The other day I was complaining about always having to clean up after my young son and all the messes a young child makes.
I have been over stressed lately and loaded down with extra work and I was feeling the strain. I was just plain worn out.
I complained to God about it and asked for His help in dealing with it all. God has a unique way of putting things back into perspective.
Yesterday I had to call a customer back who was having a bit of trouble with re-ordering. When I called, she was in the middle of helping to put together a photo memory board for a funeral – a funeral for a young boy she knew who had recently passed away from cancer.
Right then and there I felt the sting of the guilt over feeling overwhelmed and stressed from being a mom of a young boy and all the complaining I had done.
After I hung up, I cried. I cried for my son, for that mother and I cried for myself.
My heart broke for a mother I didn’t know. A woman who must be heartbroken beyond belief. A woman who is going through the nightmare I fear the most. A mother whose son may not be suffering anymore, but who would do anything, and give anything to have him back.
I felt the guilt on so many levels.
Guilt for having my healthy son while she had to watch her son die slowly from an evil disease.
Guilt over complaining about the many things my son does while she would give anything to have those troubles back.
Guilt over feeling grateful that I’m not going through that right now – my biggest fear which is losing my son.
And oddly enough, I felt guilty over needing this woman’s tragedy to teach me a lesson on how to be grateful for even the stressors and hardships that children can bring into our lives.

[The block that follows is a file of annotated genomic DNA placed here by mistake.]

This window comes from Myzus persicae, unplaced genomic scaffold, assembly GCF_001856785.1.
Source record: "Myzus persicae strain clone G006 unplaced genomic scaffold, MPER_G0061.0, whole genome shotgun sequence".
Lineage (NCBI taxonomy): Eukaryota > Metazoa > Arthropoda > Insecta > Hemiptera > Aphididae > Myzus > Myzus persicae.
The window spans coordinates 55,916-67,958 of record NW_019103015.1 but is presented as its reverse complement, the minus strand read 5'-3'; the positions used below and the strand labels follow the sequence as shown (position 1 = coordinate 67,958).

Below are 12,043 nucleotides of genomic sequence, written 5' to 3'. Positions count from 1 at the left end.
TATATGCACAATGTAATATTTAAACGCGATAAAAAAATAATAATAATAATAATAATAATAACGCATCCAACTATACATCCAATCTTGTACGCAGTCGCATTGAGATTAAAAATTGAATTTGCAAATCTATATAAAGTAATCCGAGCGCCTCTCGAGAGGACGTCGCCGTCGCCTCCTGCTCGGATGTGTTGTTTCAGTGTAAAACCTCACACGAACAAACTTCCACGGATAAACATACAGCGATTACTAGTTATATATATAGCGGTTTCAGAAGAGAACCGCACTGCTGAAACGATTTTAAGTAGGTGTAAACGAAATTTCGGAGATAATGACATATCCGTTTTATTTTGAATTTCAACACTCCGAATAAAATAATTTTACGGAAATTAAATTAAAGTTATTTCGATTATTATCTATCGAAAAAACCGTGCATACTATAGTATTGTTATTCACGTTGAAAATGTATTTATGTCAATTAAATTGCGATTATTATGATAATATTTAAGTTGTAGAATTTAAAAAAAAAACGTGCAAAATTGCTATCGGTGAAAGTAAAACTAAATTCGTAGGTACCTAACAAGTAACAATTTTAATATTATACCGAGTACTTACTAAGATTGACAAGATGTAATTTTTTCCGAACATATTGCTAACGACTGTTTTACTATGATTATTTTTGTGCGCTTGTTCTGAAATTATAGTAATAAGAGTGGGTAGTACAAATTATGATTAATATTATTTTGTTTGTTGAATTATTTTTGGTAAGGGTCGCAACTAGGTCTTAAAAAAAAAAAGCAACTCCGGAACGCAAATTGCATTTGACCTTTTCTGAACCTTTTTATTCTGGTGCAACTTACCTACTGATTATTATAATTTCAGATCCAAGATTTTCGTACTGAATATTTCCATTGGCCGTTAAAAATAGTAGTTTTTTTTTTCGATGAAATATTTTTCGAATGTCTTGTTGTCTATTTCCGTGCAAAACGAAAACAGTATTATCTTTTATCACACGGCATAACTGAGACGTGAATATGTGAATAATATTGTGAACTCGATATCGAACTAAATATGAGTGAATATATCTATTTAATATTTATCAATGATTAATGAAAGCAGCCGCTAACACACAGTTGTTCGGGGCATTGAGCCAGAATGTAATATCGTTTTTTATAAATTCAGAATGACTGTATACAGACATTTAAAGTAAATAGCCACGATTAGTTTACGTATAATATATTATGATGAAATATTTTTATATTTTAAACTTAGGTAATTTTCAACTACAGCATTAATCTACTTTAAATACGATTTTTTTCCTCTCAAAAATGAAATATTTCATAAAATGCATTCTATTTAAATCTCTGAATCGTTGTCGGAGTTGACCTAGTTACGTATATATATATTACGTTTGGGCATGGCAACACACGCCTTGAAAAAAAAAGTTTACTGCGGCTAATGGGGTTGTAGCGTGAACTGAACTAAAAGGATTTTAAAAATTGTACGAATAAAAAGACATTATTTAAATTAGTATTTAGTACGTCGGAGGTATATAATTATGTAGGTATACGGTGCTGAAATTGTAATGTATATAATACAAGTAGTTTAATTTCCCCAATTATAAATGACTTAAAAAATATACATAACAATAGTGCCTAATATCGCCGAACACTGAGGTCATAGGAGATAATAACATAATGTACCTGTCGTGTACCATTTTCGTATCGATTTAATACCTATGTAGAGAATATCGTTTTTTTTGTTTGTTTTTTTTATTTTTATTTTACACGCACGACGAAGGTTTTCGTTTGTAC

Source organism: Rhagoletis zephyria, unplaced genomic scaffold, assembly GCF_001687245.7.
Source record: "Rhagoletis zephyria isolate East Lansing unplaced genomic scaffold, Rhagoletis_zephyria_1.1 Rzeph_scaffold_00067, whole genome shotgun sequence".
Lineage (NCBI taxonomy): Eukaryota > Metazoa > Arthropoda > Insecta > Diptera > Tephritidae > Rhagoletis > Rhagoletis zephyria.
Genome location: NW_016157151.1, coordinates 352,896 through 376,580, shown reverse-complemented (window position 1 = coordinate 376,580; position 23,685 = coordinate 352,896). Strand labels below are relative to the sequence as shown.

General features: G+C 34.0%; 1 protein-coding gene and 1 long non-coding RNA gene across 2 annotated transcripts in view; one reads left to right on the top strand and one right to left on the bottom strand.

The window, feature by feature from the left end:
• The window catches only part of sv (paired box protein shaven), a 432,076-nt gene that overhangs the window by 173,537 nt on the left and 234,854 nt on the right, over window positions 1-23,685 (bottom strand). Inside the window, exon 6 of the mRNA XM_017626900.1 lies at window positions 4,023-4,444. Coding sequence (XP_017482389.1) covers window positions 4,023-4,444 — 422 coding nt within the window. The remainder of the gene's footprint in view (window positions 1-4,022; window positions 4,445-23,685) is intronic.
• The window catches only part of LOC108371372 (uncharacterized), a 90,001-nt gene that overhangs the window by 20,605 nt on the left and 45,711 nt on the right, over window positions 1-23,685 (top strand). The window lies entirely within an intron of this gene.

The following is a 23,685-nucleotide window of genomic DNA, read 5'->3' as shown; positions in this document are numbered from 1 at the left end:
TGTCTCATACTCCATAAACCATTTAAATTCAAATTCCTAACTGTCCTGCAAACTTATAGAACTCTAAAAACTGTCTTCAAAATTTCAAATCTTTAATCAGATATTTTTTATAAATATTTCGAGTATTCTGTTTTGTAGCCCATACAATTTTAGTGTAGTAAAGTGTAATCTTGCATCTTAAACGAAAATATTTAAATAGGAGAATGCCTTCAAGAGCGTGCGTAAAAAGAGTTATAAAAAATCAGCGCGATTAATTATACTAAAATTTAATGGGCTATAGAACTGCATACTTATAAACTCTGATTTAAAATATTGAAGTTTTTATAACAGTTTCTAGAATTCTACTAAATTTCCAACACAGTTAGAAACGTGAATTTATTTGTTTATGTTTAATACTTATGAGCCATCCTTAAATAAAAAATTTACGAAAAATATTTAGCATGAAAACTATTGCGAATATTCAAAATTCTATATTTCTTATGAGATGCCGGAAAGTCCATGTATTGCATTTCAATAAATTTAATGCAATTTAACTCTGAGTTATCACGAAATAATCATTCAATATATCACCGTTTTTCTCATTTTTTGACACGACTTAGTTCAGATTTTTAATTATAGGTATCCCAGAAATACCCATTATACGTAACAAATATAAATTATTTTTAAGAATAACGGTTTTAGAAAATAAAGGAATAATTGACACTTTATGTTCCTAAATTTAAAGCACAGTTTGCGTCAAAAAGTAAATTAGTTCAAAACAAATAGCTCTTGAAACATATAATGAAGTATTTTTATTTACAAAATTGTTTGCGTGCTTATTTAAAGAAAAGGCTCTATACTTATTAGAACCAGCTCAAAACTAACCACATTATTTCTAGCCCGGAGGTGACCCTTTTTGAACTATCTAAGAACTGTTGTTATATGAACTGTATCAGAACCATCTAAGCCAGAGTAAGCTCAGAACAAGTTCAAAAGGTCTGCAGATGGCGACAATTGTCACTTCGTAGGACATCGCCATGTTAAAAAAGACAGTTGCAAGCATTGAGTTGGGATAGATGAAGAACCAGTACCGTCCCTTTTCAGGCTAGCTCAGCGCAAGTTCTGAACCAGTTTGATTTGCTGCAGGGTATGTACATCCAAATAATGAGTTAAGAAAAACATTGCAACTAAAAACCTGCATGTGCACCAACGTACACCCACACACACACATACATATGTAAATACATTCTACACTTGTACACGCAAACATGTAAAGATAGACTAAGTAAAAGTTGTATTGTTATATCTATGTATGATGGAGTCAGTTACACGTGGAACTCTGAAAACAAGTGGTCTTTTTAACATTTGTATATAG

So tonight, as I listen to my son talk about his day, his wants and his toys, I try and soak up every ounce of him. I gaze into his bright, big eyes as if I were in a trance. I try and memorize every feature, every curve of his face even though I know it is constantly changing as he grows. I sit there in peaceful bliss.
As my son rattles off his prayers, I say a silent prayer to God asking for his forgiveness at my complaining about this precious, precious gift he has given me. I should never complain, ever.
I am then sharply reminded that at the same time I feel my son’s little arms wrapped around my neck, a grief stricken mother somewhere wearily leans on her son’s casket for support.
At the same time I sing a lullaby to my son, a broken hearted mother greets people with a forced smile, thanking them for coming.
While I tuck my son safely into bed and kiss him goodnight, another mother kisser her son for the last time.
The tears in my eyes are a mixed set. One of pure joy and gratefulness for my blessings and one of sorrow for another mother. As mothers ourselves, we are all connected to her and feel her pain.
As I remember this lesson I notice I speak a little softer, a little sweeter and my patience is a little longer. I think that may be God’s point.
God reminded me of something I already knew, but in the short term had forgotten – that children are so worth the effort and even when we think we can’t take one more minute of it, just the mere thought of them being taken away from us is enough to jerk us back into the state of extreme gratefulness.
May God always bless us with that jerk back into reality with just the thought of losing them and never with the reality of it.